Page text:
It doesn’t appear to have occurred to the timid mainstream media, but something of a holy war for your backside is involved in the new SingaporeAir non-stop flights from Singapore to San Francisco which start on October 23.
They will use the current version of the Airbus A350-900, and your backside will actually fit in its economy seats for a flight which can last as long as 17 hours flying against headwinds in the direction of Singapore over a nominal shortest possible distance of 13,592 kilometres.
Singapore Airlines announced this service yesterday in response to United Airlines’ just launched non-stop service on the route using the Boeing 787-9.
Thus the world of increasingly frustrated and discomforted economy class flyers will have a head on, make that rear on, contest between the Airbus and Boeing medium sized latest tech twin engined airliners on the same route, and the differences between the service standards of SQ and UA will not be the whole story.
Both airlines have configured their main cabins at nine seats across, but the Boeing is narrower and was designed by the American planemaker at the outset to be a very civilised ‘Dreamliner’ with roomy eight across seats in economy.
When a ‘Dreamliner’ is flown in the nine across configuration, which is what most carriers do, or will do, the seating is the among the meanest and most miserable every flown in any jet since the successful restarting of the modern jet age late in 1958 with Boeing 707s.
This isn’t what Boeing intended, but it is the awful reality.
The only way to fit typical American or Australian adults and teenagers into a nine across 787 for a flight requiring heroic powers of endurance would involve surgery to reduce hip width. (This also applies to operations where 767s are fitted with eight across Y class seats, and A330s are flown nine across in economy class.)
Qantas has promised to compensate economy class passengers in its forthcoming 787-9 services with extra legroom. That will never be good enough, unless it is so generous that a passenger can swivel sideways to avoid raw bone pain in the hips.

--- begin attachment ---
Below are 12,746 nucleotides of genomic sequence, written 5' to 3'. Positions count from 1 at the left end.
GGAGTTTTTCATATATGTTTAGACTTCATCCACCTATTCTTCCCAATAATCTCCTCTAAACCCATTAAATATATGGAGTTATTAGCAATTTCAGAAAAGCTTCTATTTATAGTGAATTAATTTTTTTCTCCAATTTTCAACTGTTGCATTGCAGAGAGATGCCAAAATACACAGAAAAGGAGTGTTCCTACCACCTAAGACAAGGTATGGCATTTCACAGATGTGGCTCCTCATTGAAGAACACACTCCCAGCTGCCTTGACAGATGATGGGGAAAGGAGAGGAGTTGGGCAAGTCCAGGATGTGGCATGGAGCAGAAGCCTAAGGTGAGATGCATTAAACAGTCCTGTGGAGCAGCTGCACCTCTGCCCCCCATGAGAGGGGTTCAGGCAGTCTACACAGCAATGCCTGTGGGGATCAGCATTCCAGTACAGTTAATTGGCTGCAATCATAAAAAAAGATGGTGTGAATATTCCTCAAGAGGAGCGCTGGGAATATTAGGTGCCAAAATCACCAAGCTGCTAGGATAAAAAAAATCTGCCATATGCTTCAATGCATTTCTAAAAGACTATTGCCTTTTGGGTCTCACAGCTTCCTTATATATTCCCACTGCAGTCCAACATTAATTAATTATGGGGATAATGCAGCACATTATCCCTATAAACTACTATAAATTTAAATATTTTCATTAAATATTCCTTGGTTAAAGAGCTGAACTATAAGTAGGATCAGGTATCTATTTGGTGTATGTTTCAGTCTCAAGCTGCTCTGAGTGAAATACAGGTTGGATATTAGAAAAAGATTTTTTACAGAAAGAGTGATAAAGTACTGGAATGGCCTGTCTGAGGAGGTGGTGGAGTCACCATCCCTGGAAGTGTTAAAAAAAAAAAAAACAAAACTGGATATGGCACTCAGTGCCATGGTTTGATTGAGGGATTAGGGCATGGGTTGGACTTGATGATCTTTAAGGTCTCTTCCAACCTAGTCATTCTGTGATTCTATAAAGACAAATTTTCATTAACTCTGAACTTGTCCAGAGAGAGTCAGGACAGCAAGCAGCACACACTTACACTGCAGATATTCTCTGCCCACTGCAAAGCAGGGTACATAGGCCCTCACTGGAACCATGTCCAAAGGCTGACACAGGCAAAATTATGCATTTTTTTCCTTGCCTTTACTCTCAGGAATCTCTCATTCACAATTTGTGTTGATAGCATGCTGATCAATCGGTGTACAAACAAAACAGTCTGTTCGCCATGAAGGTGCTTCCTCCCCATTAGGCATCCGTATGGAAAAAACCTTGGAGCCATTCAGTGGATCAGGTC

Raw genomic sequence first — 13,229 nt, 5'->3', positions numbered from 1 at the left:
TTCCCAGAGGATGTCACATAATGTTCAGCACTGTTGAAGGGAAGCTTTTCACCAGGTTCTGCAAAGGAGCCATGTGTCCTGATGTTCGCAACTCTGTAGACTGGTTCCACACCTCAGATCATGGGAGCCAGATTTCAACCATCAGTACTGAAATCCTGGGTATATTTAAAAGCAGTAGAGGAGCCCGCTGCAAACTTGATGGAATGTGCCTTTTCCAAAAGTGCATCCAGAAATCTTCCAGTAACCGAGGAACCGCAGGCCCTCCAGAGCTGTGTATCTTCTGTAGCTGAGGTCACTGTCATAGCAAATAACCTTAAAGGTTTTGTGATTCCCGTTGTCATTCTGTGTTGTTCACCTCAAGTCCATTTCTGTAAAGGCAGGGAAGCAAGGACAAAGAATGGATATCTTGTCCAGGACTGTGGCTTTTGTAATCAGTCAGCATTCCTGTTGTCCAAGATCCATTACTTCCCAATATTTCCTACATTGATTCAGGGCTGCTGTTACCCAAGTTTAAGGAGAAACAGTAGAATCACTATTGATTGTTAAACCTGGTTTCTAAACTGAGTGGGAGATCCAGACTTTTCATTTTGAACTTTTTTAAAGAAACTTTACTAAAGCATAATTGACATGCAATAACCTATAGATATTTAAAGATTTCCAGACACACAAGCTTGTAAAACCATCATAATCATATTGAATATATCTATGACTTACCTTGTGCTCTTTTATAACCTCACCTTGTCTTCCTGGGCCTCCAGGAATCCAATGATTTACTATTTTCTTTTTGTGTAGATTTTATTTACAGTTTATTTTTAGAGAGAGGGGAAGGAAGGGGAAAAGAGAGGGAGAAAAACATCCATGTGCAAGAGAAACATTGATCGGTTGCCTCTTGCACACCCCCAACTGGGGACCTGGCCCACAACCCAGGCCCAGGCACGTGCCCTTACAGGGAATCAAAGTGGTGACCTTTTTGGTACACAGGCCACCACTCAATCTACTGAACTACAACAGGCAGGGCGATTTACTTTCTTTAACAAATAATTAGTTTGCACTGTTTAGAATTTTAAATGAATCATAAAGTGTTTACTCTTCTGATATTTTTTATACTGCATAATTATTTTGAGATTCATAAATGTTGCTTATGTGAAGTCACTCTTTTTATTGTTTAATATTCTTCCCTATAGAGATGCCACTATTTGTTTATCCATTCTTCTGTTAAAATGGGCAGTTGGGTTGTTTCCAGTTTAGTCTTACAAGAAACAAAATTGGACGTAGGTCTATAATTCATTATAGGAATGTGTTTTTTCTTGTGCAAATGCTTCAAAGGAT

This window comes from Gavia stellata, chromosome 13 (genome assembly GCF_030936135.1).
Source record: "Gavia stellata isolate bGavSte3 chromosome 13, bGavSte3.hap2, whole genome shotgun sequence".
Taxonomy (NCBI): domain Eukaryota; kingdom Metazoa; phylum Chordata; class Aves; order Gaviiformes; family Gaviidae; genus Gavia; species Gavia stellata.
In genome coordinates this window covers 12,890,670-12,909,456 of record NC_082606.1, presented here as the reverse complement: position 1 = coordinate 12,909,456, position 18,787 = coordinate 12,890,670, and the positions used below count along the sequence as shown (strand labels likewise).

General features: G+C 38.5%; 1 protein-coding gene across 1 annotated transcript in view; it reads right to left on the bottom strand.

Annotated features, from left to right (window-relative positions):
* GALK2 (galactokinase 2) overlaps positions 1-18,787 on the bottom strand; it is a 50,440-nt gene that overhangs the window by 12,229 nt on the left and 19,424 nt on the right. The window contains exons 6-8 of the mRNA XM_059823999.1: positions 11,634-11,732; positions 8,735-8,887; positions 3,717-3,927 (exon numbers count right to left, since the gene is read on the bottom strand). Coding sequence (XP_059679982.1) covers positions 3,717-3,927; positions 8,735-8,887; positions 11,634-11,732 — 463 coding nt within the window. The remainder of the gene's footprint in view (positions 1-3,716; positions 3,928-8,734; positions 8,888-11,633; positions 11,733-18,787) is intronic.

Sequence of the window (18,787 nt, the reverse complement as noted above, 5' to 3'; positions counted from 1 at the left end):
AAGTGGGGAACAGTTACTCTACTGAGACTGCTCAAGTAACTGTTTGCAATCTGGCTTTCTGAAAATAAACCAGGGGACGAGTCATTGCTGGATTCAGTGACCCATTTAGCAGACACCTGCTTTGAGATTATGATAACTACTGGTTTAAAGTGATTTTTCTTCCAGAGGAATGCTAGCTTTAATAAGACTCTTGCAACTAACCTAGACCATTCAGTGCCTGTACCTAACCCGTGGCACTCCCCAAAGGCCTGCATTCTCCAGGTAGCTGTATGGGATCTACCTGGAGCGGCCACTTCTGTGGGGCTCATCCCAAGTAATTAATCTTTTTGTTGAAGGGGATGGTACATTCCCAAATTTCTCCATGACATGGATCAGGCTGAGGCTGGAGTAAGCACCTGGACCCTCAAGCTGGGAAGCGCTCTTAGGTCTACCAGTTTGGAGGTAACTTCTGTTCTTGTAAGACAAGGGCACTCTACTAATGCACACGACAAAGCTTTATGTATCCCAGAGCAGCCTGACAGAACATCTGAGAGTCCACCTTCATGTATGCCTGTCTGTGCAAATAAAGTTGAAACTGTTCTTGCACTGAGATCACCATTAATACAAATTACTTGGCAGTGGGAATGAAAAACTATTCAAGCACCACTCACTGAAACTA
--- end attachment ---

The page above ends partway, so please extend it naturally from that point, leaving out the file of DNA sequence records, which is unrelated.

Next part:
The problem for 787 operators is that unless they screw their passengers where it hurts they will not get seat counts that reflect rising levels of demand that weren’t understood when the design was set in granite.
The industry (over time) has entered a period in which growth in numbers, and in the size of the average human who catches planes, have both exceeded the theoretical economic optimums of super efficient cabin configurations.
This contest, between efficiency goals and the pain and discomfort thresholds of customers, is going to be laid bare (or something like that) when SingaporeAir’s civilised A350s take on United’s more compact 787s, across business and premium economy classes of product as well as in standard economy class.
The SingaporeAir flights will offer a total 257 seats, United’s 252 seats. The overall dimensions of the A350-900 are slightly larger than those of the 787-9.
The Singapore carrier’s use of the A350-900 appears to be interim, as that jet is optimised for shorter routes than the non-stop to San Francisco. In 2018 it starts taking deliveries of the ultra long range A350-900 ULR and says they will be used for the much longer non-stop route between Singapore and Newark (for New York City) which the airline abandoned in 2013, as well as to Los Angeles, which is only slightly further than San Francisco, but can consume vital extra minutes in its even busier vectoring for a landing.
It has also said other cities in the US will get A350-900 ULR flights. In the 2020s Boeing will offer a larger ultra long range jet in the 777-9 and Airbus has informally mentioned the ULR potential of larger versions of the A350 and an upgraded A380.